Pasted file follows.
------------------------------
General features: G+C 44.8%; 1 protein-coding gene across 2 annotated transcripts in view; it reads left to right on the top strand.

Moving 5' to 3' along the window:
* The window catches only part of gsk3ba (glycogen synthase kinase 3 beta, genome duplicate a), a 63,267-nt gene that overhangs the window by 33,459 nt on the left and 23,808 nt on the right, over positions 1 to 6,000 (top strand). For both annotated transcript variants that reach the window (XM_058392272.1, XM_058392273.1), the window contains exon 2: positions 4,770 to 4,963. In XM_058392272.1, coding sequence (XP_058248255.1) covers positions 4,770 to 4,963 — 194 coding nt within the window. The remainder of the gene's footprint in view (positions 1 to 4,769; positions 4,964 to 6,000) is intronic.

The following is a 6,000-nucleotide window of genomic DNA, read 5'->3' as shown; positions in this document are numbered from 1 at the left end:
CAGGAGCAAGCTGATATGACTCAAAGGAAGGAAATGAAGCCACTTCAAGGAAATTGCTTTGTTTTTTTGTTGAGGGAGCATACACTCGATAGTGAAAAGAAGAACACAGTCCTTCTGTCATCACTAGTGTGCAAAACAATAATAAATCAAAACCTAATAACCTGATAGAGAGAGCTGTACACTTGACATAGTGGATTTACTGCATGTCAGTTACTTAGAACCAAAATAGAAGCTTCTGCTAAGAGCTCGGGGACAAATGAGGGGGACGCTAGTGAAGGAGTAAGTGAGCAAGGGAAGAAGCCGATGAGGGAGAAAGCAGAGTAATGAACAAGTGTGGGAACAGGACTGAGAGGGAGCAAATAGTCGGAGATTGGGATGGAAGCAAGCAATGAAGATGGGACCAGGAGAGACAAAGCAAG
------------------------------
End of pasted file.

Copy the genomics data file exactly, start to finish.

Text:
General features: G+C 44.8%; 1 protein-coding gene across 2 annotated transcripts in view; it reads left to right on the top strand.

Moving 5' to 3' along the window:
* The window catches only part of gsk3ba (glycogen synthase kinase 3 beta, genome duplicate a), a 63,267-nt gene that overhangs the window by 33,459 nt on the left and 23,808 nt on the right, over positions 1 to 6,000 (top strand). For both annotated transcript variants that reach the window (XM_058392272.1, XM_058392273.1), the window contains exon 2: positions 4,770 to 4,963. In XM_058392272.1, coding sequence (XP_058248255.1) covers positions 4,770 to 4,963 — 194 coding nt within the window. The remainder of the gene's footprint in view (positions 1 to 4,769; positions 4,964 to 6,000) is intronic.

The following is a 6,000-nucleotide window of genomic DNA, read 5'->3' as shown; positions in this document are numbered from 1 at the left end:
CAGGAGCAAGCTGATATGACTCAAAGGAAGGAAATGAAGCCACTTCAAGGAAATTGCTTTGTTTTTTTGTTGAGGGAGCATACACTCGATAGTGAAAAGAAGAACACAGTCCTTCTGTCATCACTAGTGTGCAAAACAATAATAAATCAAAACCTAATAACCTGATAGAGAGAGCTGTACACTTGACATAGTGGATTTACTGCATGTCAGTTACTTAGAACCAAAATAGAAGCTTCTGCTAAGAGCTCGGGGACAAATGAGGGGGACGCTAGTGAAGGAGTAAGTGAGCAAGGGAAGAAGCCGATGAGGGAGAAAGCAGAGTAATGAACAAGTGTGGGAACAGGACTGAGAGGGAGCAAATAGTCGGAGATTGGGATGGAAGCAAGCAATGAAGATGGGACCAGGAGAGACAAAGCAAG